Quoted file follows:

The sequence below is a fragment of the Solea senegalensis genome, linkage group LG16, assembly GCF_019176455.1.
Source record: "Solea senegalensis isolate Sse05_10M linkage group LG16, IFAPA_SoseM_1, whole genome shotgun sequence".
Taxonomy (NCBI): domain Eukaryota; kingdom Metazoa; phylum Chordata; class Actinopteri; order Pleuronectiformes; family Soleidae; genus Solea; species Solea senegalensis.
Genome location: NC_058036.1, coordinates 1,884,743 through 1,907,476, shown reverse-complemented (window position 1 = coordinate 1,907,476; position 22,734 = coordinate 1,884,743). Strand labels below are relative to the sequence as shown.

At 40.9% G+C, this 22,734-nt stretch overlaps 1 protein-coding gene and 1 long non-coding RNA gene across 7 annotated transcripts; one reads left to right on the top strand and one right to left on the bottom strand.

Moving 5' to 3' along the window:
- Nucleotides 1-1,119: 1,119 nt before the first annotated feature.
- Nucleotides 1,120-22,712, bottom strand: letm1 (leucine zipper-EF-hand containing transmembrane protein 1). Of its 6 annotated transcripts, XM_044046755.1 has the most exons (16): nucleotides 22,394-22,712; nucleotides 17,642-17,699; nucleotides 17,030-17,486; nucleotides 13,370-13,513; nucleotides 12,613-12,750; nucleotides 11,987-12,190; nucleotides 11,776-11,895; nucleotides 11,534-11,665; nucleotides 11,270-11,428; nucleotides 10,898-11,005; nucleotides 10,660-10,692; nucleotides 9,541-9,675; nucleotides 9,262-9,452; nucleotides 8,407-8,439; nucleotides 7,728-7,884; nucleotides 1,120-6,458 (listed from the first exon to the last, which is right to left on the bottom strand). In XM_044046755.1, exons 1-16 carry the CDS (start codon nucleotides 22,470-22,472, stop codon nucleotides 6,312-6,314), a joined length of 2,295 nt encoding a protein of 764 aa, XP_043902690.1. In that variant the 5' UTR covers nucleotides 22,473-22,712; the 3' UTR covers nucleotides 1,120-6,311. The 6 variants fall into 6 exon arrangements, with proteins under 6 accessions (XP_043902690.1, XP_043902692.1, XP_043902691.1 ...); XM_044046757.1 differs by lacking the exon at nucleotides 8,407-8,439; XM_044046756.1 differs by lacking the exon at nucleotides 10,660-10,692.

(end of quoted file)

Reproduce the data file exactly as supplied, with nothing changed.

The sequence below is a fragment of the Solea senegalensis genome, linkage group LG16, assembly GCF_019176455.1.
Source record: "Solea senegalensis isolate Sse05_10M linkage group LG16, IFAPA_SoseM_1, whole genome shotgun sequence".
Taxonomy (NCBI): domain Eukaryota; kingdom Metazoa; phylum Chordata; class Actinopteri; order Pleuronectiformes; family Soleidae; genus Solea; species Solea senegalensis.
Genome location: NC_058036.1, coordinates 1,884,743 through 1,907,476, shown reverse-complemented (window position 1 = coordinate 1,907,476; position 22,734 = coordinate 1,884,743). Strand labels below are relative to the sequence as shown.

At 40.9% G+C, this 22,734-nt stretch overlaps 1 protein-coding gene and 1 long non-coding RNA gene across 7 annotated transcripts; one reads left to right on the top strand and one right to left on the bottom strand.

Moving 5' to 3' along the window:
- Nucleotides 1-1,119: 1,119 nt before the first annotated feature.
- Nucleotides 1,120-22,712, bottom strand: letm1 (leucine zipper-EF-hand containing transmembrane protein 1). Of its 6 annotated transcripts, XM_044046755.1 has the most exons (16): nucleotides 22,394-22,712; nucleotides 17,642-17,699; nucleotides 17,030-17,486; nucleotides 13,370-13,513; nucleotides 12,613-12,750; nucleotides 11,987-12,190; nucleotides 11,776-11,895; nucleotides 11,534-11,665; nucleotides 11,270-11,428; nucleotides 10,898-11,005; nucleotides 10,660-10,692; nucleotides 9,541-9,675; nucleotides 9,262-9,452; nucleotides 8,407-8,439; nucleotides 7,728-7,884; nucleotides 1,120-6,458 (listed from the first exon to the last, which is right to left on the bottom strand). In XM_044046755.1, exons 1-16 carry the CDS (start codon nucleotides 22,470-22,472, stop codon nucleotides 6,312-6,314), a joined length of 2,295 nt encoding a protein of 764 aa, XP_043902690.1. In that variant the 5' UTR covers nucleotides 22,473-22,712; the 3' UTR covers nucleotides 1,120-6,311. The 6 variants fall into 6 exon arrangements, with proteins under 6 accessions (XP_043902690.1, XP_043902692.1, XP_043902691.1 ...); XM_044046757.1 differs by lacking the exon at nucleotides 8,407-8,439; XM_044046756.1 differs by lacking the exon at nucleotides 10,660-10,692.